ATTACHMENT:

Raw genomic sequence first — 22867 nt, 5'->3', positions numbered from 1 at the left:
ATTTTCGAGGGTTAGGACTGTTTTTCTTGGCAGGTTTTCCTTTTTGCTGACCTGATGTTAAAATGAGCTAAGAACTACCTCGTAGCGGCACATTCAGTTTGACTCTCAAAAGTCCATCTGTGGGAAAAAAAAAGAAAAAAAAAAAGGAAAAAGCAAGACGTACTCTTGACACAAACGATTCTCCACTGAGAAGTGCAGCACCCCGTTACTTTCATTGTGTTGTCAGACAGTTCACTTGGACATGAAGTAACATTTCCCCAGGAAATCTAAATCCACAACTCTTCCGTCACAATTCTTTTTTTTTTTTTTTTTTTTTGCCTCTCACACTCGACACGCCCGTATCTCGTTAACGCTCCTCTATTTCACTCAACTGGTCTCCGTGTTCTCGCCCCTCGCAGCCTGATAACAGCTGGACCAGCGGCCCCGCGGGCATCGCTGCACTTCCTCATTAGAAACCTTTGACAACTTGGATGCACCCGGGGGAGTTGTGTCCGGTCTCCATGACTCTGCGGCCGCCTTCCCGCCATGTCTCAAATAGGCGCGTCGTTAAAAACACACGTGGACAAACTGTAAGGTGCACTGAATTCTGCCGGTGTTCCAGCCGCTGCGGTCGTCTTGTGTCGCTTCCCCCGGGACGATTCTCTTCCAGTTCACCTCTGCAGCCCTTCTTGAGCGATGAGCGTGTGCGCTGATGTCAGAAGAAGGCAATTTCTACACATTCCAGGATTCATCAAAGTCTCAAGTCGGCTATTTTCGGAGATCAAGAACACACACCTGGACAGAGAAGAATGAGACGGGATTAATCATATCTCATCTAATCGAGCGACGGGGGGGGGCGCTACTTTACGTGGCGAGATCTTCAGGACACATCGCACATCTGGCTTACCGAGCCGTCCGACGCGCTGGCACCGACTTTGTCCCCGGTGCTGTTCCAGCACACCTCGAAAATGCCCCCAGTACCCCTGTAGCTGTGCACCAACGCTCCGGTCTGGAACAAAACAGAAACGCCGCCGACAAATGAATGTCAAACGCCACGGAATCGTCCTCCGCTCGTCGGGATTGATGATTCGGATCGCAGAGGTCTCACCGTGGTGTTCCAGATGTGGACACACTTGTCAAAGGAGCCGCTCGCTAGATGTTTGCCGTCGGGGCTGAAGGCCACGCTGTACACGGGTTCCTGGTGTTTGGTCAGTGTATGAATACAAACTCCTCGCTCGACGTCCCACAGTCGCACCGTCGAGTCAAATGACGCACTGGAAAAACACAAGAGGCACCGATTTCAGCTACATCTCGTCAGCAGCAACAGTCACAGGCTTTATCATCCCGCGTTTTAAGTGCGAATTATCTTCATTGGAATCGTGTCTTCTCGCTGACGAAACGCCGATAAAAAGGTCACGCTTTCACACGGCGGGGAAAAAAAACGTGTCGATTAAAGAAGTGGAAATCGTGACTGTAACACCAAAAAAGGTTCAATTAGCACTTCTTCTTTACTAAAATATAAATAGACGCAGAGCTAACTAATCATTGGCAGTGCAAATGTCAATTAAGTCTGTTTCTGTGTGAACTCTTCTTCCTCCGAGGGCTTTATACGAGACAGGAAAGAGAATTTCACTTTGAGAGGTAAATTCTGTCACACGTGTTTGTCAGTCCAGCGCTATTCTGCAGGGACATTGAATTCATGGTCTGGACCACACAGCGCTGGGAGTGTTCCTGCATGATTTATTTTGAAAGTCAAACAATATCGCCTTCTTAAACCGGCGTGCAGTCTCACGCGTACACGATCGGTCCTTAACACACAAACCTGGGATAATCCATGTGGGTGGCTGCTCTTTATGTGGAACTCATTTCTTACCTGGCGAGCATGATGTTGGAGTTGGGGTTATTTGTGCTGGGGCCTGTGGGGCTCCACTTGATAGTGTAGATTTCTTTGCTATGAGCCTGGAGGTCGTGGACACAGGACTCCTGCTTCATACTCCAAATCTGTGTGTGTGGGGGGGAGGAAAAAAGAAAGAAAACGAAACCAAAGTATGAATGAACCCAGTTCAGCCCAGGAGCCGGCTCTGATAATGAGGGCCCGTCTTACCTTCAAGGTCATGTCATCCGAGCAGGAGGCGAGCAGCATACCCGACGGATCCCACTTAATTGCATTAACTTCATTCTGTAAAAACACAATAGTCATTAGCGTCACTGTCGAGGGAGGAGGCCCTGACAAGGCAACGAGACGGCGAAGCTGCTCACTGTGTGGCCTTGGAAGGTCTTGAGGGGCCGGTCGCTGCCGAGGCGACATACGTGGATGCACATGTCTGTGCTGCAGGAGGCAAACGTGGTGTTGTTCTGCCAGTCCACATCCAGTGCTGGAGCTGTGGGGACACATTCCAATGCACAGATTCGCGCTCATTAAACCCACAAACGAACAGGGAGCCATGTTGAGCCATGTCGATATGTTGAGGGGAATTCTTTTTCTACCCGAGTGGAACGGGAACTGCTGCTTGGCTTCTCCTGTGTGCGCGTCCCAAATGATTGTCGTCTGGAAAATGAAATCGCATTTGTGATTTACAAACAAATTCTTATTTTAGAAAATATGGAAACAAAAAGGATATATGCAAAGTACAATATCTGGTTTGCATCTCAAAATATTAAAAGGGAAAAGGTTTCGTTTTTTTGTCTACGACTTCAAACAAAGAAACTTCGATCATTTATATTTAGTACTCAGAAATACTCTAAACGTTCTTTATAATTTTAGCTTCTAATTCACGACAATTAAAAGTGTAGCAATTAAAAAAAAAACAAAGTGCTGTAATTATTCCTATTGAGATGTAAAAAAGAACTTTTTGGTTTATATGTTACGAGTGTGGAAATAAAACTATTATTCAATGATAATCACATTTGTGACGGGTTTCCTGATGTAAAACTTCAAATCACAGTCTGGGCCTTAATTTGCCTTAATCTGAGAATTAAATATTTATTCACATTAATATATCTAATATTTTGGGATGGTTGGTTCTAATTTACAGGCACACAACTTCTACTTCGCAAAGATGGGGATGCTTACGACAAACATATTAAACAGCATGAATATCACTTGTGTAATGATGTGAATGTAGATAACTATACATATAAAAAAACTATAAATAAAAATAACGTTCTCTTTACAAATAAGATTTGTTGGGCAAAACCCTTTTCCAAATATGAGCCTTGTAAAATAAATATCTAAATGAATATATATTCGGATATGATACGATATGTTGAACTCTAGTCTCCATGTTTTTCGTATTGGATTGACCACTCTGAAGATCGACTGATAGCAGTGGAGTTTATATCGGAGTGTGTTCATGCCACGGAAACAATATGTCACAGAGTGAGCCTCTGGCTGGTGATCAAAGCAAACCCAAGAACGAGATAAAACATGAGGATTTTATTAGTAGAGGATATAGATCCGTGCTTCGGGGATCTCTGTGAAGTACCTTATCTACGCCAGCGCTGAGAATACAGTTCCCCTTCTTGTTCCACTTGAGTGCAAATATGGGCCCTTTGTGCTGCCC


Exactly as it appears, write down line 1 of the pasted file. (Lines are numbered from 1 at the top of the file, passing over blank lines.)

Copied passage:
Raw genomic sequence first — 22867 nt, 5'->3', positions numbered from 1 at the left: